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October 1965

Separation Anxiety: A Factor in the Object Relations of Schizophrenic Patients

Author Affiliations

Research Psychiatrist, National Institute of Mental Health, National Institutes of Health, Public Health Service, US Department of Health, Education, and Welfare.

Arch Gen Psychiatry. 1965;13(4):346-358. doi:10.1001/archpsyc.1965.01730040056009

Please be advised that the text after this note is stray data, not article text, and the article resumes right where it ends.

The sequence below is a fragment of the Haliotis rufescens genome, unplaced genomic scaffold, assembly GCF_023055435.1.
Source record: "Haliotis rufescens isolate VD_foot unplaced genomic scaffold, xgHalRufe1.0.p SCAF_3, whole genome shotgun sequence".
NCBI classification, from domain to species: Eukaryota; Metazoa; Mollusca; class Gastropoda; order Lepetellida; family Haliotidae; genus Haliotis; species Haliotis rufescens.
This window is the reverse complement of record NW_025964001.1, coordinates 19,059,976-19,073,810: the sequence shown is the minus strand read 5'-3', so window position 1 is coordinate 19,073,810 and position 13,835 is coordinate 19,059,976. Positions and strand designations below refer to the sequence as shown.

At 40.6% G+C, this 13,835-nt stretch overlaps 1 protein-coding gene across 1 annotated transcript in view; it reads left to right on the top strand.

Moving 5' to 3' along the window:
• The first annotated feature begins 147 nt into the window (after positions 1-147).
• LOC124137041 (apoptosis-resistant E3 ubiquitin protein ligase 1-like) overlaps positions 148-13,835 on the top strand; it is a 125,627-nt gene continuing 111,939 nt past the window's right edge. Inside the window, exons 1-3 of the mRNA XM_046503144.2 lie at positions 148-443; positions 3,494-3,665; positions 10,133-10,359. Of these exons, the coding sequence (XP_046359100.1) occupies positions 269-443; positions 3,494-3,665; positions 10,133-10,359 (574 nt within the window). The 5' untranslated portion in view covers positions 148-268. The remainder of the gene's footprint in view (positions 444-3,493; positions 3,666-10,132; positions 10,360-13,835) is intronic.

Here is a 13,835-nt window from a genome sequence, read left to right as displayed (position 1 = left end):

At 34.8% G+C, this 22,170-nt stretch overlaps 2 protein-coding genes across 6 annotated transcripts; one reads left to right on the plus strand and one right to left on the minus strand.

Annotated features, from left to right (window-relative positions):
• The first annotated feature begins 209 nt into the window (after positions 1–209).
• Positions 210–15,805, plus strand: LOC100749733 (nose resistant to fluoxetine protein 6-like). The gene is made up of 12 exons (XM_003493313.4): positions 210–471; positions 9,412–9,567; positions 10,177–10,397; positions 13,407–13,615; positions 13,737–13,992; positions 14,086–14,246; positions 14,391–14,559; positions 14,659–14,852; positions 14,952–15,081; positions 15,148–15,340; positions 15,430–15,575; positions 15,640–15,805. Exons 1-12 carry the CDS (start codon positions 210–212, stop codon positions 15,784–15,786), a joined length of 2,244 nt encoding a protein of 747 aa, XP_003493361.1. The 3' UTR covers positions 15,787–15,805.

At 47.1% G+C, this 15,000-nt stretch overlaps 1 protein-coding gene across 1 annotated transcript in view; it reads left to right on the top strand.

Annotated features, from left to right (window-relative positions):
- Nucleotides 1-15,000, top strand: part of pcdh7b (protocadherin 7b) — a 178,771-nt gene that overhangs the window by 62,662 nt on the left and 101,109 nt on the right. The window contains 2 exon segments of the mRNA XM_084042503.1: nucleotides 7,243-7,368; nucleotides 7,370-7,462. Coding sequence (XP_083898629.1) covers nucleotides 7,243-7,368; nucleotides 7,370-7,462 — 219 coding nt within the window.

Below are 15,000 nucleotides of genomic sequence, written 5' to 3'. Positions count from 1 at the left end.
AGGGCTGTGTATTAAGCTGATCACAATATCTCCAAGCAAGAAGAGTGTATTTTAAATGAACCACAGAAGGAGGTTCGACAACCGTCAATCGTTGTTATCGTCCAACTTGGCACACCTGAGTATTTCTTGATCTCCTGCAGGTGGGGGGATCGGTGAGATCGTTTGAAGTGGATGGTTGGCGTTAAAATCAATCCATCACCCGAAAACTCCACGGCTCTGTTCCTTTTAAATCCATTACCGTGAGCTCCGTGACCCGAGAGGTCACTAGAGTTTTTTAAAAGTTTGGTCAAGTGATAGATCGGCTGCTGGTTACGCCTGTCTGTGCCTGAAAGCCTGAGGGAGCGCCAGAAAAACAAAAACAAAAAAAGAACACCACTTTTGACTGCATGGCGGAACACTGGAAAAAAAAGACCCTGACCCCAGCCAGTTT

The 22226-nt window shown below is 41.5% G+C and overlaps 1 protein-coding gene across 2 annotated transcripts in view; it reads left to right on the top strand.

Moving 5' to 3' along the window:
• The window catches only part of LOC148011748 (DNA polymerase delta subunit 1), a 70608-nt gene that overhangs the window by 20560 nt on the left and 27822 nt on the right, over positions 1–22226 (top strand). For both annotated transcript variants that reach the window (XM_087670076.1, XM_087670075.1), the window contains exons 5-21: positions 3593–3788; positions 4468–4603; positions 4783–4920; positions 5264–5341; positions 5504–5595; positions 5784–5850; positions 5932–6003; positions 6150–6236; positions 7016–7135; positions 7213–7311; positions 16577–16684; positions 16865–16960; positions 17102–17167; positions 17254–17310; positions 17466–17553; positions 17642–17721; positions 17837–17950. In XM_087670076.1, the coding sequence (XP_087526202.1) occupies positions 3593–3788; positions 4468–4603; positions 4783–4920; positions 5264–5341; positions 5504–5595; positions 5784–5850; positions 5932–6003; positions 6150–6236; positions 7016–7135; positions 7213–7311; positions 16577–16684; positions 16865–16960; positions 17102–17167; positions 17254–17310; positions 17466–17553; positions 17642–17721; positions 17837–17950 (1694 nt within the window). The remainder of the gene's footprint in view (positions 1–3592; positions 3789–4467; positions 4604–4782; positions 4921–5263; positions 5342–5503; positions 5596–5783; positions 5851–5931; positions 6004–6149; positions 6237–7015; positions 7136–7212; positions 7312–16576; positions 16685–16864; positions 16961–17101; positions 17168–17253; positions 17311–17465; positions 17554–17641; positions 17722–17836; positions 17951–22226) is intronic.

SEPARATION anxiety refers to the signal of danger and reaction of distress upon isolation or separation from a needed person. This concept has been used mainly to describe the reactions of children upon separation from their mothers, as in the writings of Spitz, Bowlby, Benjamin,14,4,2 and others. However, separation anxiety is by no means limited to Child-mother relationships, but may be observed in a variety of other contexts. In this paper I wish to focus upon its significance in the object relations of schizophrenic patients. At first glance many schizophrenic persons might be assumed to be relatively devoid of this type of anxiety. They are withdrawn, selfabsorbed, and narcissistic, with little apparent interest in object relations. However, this facade of indifference to others frequently conceals and defends against deep and pervasive anxiety of which separation anxiety is a large part. It is a major

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